Turkey’s ops not directed at Islamic State – Pentagon head to US Congress
“I have been urging, actually, since I’ve come to this job, Turkey to do more,” the US defense chief said.
Carter stressed that Turkey’s geography – “right there next to Iraq and Syria” – makes it an especially useful asset to the US-led mission against Islamic State (IS, formerly ISIS/ISIL), but its NATO ally has failed to pull its weight so far.
“Most of their air operations are not directed at ISIL,” Carter said. “They are directed at the PKK, which we understand their concern about — it’s a terrorist organization within their borders — but we would like to see them do more against ISIL.”
The Pentagon wants Turkey to focus primarily on “its own territories,” i.e. go after “tentacles of ISIS” in Turkish territory and better control its borders with Syria, “which it has not done effectively since ISIS arose,” according to Carter’s testimony.
“We would like them to operate more both in the air and on the ground,” the Defense Secretary said.
In mid-November, the US and Turkey “entered an operation” to entirely close off the border of northern Syria, the territory long contested between Kurdish militias and IS fighters. The agreement came not long after Ankara declared its plans to “act militarily” against Islamic State.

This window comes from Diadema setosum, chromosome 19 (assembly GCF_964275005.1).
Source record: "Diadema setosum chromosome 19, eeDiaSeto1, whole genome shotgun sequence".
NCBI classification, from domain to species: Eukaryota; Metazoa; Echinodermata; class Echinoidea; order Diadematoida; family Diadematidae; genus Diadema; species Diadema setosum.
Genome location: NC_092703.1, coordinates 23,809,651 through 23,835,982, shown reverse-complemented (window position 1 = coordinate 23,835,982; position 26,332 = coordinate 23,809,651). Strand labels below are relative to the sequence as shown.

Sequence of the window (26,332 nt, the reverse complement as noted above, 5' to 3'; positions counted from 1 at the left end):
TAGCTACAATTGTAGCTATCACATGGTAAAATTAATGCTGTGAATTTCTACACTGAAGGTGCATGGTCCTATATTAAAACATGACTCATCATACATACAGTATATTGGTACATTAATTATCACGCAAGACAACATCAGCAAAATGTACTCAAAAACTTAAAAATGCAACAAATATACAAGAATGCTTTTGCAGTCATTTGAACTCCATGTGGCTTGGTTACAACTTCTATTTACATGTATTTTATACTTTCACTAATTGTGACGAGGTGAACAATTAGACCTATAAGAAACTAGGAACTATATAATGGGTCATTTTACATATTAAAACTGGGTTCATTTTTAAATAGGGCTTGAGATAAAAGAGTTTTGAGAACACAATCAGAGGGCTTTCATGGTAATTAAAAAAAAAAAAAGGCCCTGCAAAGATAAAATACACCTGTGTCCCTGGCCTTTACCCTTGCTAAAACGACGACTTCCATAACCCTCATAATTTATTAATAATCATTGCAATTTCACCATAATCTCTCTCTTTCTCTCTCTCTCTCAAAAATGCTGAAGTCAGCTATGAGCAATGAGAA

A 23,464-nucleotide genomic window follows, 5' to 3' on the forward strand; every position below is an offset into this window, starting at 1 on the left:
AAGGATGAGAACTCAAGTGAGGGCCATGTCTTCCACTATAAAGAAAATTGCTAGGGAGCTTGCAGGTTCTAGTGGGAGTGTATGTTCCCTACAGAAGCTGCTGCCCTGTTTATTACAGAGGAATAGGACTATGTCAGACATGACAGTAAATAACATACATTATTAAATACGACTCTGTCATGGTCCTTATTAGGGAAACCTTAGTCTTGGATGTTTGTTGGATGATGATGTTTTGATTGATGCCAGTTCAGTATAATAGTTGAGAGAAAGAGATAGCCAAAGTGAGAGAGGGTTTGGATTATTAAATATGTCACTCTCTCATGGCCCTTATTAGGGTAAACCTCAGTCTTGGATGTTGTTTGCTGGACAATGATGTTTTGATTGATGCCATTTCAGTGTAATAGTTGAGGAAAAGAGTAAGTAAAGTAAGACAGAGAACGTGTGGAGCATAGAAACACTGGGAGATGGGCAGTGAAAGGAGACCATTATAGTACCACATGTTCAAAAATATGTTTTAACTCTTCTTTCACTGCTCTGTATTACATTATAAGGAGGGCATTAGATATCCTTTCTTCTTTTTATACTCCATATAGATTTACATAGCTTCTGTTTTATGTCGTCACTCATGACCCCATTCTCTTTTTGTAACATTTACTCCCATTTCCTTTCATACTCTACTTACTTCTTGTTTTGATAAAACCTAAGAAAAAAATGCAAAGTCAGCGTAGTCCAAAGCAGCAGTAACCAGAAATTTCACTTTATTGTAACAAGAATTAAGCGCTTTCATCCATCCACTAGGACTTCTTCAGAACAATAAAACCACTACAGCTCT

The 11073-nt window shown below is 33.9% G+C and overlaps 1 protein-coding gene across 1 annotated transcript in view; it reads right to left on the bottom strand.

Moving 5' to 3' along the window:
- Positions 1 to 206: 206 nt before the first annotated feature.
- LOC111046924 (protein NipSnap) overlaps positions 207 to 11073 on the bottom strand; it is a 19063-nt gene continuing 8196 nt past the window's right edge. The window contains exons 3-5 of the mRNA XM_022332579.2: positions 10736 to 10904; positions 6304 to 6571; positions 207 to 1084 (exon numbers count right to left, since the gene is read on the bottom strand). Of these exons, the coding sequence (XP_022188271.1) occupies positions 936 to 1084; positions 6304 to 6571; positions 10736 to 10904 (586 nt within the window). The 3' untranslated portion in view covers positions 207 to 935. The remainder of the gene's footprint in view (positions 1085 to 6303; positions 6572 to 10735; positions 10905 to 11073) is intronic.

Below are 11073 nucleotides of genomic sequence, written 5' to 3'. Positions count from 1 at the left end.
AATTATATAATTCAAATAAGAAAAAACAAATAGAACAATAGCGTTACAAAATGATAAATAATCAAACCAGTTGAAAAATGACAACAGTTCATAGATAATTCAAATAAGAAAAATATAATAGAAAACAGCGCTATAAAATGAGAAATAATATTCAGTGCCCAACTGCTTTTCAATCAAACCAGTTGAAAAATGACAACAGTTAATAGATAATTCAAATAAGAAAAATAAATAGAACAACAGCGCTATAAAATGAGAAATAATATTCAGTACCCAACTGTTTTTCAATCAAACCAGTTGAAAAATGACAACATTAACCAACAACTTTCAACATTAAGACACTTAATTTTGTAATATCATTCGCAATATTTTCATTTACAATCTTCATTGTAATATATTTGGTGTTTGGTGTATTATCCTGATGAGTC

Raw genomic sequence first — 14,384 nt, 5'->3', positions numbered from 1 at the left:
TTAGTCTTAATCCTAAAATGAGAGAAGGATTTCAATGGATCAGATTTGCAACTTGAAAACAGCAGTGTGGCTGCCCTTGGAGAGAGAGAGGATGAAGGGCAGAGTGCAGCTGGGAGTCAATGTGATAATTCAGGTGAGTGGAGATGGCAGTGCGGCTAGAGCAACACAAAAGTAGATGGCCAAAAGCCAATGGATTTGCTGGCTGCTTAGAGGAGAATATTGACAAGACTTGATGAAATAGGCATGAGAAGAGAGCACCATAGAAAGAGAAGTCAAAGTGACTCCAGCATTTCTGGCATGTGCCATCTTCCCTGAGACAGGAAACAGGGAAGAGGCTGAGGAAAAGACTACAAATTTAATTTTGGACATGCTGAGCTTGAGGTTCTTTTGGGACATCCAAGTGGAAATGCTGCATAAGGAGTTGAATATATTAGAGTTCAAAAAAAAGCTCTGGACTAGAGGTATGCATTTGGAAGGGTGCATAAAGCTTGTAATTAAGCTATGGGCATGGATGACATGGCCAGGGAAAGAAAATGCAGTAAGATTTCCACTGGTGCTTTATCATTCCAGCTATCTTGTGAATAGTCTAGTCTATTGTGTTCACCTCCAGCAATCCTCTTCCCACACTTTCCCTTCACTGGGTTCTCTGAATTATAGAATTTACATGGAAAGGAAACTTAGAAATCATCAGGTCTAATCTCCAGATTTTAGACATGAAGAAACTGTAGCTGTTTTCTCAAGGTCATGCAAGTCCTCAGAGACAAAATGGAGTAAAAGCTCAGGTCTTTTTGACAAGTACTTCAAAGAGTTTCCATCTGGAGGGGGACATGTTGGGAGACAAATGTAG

Even earlier, Turkish President Tayyip Erdogan had stated that he would “do what is necessary,” including using force, to combat the Kurdish “mindset” of autonomy in Syria.
Since beginning its military operations, Turkey has been accused of targeting Kurdish militias that are fighting IS but also aligned with Turkish Kurds against the Turkish government.
The Kurds have also been involved in the fight against IS in Iraq, where in November they launched an offensive to retake Iraq’s northern city of Sinjar, which had been controlled by Islamic State for over a year.
The operation, dubbed Free Sinjar, included the Turkey-based Kurdish Workers’ Party (PKK), among several other factions.
In his Tuesday testimony, Carter also announced the deployment of special forces to Syria to “conduct raids, free hostages, gather intelligence, and capture ISIL leaders.”
“That creates a virtuous cycle of better intelligence, which generates more targets, more raids, and more momentum,” he added.